Design and Control of a Rotary Inverted Pendulum; Automotive Right to Repair: Legislation as Political Artifacts

Seymour, Aaron, School of Engineering and Applied Science, University of Virginia
Fitzgerald, Gerard, EN-Engineering and Society, University of Virginia
Momot, Michael, EN-Mech & Aero Engr Dept, University of Virginia

The goal of the technical project was to design and develop a functional rotary inverted pendulum (RIP) for use as a teaching aide by Professor Michael Momot when demonstrating control theory to UVA undergraduates. The RIP is meant to be carried from room to room, and set up quickly and with minimal space necessary. Additionally the RIP must be easily disassembled and repairable in the event of wear and tear.

Repair is the synthetic connection between the technical project and STS paper. Repairability was an important factor while designing the RIP, with one of the criteria being that it be easy to disassemble and repairable. Repairability is also of great importance in the Right to Repair debate which the STS paper centers around.

As automotive technology advances, car companies can improve the quality of their products, but doing so also increases their complexity. Third party services such as independent mechanics and service centers struggle to react to this increased complexity without the necessary specialized knowledge or equipment. In an industry as massive as the automotive aftermarket, problems can ruin the lives of hundreds, if not thousands of people. Right to Repair is potentially the most important regulation protecting third parties in automotive aftermarkets. Right to Repair is a blanket term for bills, proposals, memorandums, and state laws which directly address consumer’s right to accessible repair and maintenance information or practices for automobiles and automobile systems. Prior to the industrial revolution, the right of a consumer to repair their product was a matter of course. In the days when the vast majority of equipment and tools were homemade, the act of repair was limited by the owner’s ability to repair; so while repair was perhaps more difficult, there was very little to restrict a consumer’s right to repair. The industrial revolution brought with it mass production and factory production, the combination of these factors meant complicated production processes were not only possible, but economically feasible on large production scales. This massive increase in the complexity of products created a disparity of capability, and with it the first distinction between producer and consumer. The consumer’s right to repair was placed in the hands of the producers.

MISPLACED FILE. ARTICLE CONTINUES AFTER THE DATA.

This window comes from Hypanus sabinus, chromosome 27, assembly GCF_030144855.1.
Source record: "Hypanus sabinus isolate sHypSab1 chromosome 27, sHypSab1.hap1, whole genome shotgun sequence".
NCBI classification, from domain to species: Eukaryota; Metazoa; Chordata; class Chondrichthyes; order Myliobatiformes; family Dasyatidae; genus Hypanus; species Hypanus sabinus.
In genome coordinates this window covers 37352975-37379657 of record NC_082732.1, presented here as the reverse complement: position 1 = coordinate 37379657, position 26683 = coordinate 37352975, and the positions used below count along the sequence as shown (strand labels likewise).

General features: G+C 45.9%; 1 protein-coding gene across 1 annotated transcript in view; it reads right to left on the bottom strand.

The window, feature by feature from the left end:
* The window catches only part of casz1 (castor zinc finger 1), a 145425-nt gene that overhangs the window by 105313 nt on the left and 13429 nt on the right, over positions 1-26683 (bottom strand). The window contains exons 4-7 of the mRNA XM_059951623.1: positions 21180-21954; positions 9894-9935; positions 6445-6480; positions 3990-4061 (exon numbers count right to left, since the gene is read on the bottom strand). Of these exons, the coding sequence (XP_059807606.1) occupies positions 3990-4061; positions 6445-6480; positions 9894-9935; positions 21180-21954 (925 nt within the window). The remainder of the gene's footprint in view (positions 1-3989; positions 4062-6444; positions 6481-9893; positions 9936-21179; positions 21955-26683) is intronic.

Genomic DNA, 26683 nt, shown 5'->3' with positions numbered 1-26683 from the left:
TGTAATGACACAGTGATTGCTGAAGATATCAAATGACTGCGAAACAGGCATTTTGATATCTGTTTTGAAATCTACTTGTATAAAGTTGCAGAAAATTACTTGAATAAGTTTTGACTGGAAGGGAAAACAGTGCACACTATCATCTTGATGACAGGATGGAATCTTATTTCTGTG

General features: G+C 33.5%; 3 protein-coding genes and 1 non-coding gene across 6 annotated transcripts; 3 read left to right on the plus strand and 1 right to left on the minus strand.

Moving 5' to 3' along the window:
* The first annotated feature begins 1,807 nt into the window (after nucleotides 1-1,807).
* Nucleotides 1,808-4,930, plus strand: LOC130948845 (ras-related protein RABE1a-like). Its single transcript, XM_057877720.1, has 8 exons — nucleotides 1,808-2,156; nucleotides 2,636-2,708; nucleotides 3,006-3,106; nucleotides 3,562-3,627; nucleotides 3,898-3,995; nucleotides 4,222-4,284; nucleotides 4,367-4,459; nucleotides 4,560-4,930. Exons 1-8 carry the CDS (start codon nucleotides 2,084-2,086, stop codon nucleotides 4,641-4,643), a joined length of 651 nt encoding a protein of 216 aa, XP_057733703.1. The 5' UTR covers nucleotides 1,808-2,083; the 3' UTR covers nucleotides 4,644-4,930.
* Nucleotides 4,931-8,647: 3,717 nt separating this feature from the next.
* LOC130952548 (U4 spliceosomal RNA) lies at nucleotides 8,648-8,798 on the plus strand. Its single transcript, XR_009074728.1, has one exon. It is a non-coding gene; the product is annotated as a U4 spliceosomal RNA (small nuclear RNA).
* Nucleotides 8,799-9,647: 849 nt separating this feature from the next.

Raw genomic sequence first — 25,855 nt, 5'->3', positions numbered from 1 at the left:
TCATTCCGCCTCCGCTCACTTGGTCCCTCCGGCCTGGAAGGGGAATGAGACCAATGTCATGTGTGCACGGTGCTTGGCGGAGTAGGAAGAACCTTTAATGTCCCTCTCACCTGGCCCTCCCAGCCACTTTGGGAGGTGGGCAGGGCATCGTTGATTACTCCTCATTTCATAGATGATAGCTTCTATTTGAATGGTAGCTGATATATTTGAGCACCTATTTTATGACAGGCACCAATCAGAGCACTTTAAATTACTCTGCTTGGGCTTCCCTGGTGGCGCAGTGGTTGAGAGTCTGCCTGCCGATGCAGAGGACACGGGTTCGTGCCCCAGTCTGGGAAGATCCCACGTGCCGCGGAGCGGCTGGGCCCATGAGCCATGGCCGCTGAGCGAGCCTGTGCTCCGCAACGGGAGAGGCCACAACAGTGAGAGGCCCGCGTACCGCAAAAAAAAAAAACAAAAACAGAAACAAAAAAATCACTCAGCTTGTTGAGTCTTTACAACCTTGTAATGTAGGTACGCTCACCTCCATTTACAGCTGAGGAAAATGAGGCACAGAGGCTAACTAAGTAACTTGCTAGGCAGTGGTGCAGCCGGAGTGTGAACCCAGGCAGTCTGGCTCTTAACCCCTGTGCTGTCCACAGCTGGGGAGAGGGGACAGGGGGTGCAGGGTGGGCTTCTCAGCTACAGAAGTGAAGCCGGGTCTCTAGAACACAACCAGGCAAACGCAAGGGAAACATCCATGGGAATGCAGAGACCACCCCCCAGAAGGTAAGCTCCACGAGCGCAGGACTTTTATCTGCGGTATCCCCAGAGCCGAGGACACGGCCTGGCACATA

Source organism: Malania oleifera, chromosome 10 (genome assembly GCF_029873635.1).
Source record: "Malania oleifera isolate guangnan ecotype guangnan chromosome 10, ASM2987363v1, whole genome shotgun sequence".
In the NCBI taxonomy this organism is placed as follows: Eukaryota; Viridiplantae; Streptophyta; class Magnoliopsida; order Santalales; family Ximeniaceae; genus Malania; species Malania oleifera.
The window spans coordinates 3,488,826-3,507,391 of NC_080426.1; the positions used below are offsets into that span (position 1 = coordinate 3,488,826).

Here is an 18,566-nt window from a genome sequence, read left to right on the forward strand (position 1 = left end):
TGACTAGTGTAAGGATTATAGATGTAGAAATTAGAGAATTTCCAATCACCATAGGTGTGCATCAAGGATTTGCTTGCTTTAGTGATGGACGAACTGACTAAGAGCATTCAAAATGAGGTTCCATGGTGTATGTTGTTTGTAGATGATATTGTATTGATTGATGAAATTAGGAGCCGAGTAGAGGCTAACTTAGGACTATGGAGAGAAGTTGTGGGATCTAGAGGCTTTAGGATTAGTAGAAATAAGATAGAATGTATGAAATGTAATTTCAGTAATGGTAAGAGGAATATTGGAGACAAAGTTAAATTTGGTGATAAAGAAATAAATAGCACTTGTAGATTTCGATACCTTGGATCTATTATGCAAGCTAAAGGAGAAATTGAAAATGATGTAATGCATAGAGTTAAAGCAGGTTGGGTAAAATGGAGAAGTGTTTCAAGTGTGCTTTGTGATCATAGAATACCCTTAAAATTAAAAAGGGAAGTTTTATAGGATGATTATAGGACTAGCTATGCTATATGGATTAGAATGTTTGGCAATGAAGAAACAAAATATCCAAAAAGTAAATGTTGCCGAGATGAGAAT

The right to repair has been increasingly ignored by those producers who control it, and the call for federal legislation has grown in kind. Automotive Right to Repair regulation has been adopted at the state level in several forms since an initial senate proposal in 2001. While advancements since then have been significant, automotive Right to Repair is still lacking in several key capacities. Fortunately, the automotive industry is enormous, and there are of course many different associations, conglomerates, alliances and unions which are happy to put forward their own solutions. All these organizations benefit from supporting the right to repair, but not all benefit from the right to repair. This STS paper investigates the political motivations on the issue of the right to repair in the auto aftermarket as understood from the Winner perspective, using the REPAIR Act and Automotive Repair Data Sharing Commitment (Pact) as artifacts designed by their associated interest groups.

BS (Bachelor of Science)
Rotary Inverted Pendulum, Right to Repair, Automotive Industry

School of Engineering and Applied Science
Bachelor of Science in Mechanical Engineering
Technical Advisor: Michael Momot
STS Advisor: Gerard Fitzgerald
Technical Team Members: Aaron Seymour, Jimmy Garza, Charles Wermter

Issued Date: